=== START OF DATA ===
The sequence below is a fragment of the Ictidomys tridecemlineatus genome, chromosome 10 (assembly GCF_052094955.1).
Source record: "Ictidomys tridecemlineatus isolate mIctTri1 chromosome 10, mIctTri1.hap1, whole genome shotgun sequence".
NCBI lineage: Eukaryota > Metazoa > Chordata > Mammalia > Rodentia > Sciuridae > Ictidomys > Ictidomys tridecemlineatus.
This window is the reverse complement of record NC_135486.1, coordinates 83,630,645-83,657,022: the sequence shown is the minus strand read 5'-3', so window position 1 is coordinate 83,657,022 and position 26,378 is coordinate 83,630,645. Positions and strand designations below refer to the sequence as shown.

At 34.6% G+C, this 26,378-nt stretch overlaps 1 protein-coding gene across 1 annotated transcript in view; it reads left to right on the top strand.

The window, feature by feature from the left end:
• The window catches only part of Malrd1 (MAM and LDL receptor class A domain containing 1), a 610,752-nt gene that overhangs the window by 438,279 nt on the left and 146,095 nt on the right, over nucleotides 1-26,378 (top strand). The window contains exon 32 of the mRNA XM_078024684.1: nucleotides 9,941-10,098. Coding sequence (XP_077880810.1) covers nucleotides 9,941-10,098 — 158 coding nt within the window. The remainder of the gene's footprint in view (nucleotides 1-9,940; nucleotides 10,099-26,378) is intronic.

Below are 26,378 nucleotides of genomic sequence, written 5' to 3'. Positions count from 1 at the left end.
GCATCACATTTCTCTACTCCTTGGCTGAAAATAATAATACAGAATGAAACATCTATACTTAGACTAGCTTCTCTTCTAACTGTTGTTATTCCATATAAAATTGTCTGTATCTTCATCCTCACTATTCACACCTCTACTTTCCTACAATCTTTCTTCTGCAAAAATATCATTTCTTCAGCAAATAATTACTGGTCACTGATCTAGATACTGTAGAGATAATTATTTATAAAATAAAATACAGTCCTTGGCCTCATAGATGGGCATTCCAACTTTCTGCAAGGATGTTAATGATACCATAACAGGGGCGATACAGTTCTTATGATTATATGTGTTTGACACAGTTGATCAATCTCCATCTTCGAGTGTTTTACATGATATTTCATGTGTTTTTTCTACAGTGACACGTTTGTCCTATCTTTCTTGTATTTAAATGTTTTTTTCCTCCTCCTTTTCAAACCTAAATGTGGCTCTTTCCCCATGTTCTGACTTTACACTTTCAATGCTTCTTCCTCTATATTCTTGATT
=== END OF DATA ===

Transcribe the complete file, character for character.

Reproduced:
The sequence below is a fragment of the Ictidomys tridecemlineatus genome, chromosome 10 (assembly GCF_052094955.1).
Source record: "Ictidomys tridecemlineatus isolate mIctTri1 chromosome 10, mIctTri1.hap1, whole genome shotgun sequence".
NCBI lineage: Eukaryota > Metazoa > Chordata > Mammalia > Rodentia > Sciuridae > Ictidomys > Ictidomys tridecemlineatus.
This window is the reverse complement of record NC_135486.1, coordinates 83,630,645-83,657,022: the sequence shown is the minus strand read 5'-3', so window position 1 is coordinate 83,657,022 and position 26,378 is coordinate 83,630,645. Positions and strand designations below refer to the sequence as shown.

At 34.6% G+C, this 26,378-nt stretch overlaps 1 protein-coding gene across 1 annotated transcript in view; it reads left to right on the top strand.

The window, feature by feature from the left end:
• The window catches only part of Malrd1 (MAM and LDL receptor class A domain containing 1), a 610,752-nt gene that overhangs the window by 438,279 nt on the left and 146,095 nt on the right, over nucleotides 1-26,378 (top strand). The window contains exon 32 of the mRNA XM_078024684.1: nucleotides 9,941-10,098. Coding sequence (XP_077880810.1) covers nucleotides 9,941-10,098 — 158 coding nt within the window. The remainder of the gene's footprint in view (nucleotides 1-9,940; nucleotides 10,099-26,378) is intronic.

Below are 26,378 nucleotides of genomic sequence, written 5' to 3'. Positions count from 1 at the left end.
GCATCACATTTCTCTACTCCTTGGCTGAAAATAATAATACAGAATGAAACATCTATACTTAGACTAGCTTCTCTTCTAACTGTTGTTATTCCATATAAAATTGTCTGTATCTTCATCCTCACTATTCACACCTCTACTTTCCTACAATCTTTCTTCTGCAAAAATATCATTTCTTCAGCAAATAATTACTGGTCACTGATCTAGATACTGTAGAGATAATTATTTATAAAATAAAATACAGTCCTTGGCCTCATAGATGGGCATTCCAACTTTCTGCAAGGATGTTAATGATACCATAACAGGGGCGATACAGTTCTTATGATTATATGTGTTTGACACAGTTGATCAATCTCCATCTTCGAGTGTTTTACATGATATTTCATGTGTTTTTTCTACAGTGACACGTTTGTCCTATCTTTCTTGTATTTAAATGTTTTTTTCCTCCTCCTTTTCAAACCTAAATGTGGCTCTTTCCCCATGTTCTGACTTTACACTTTCAATGCTTCTTCCTCTATATTCTTGATT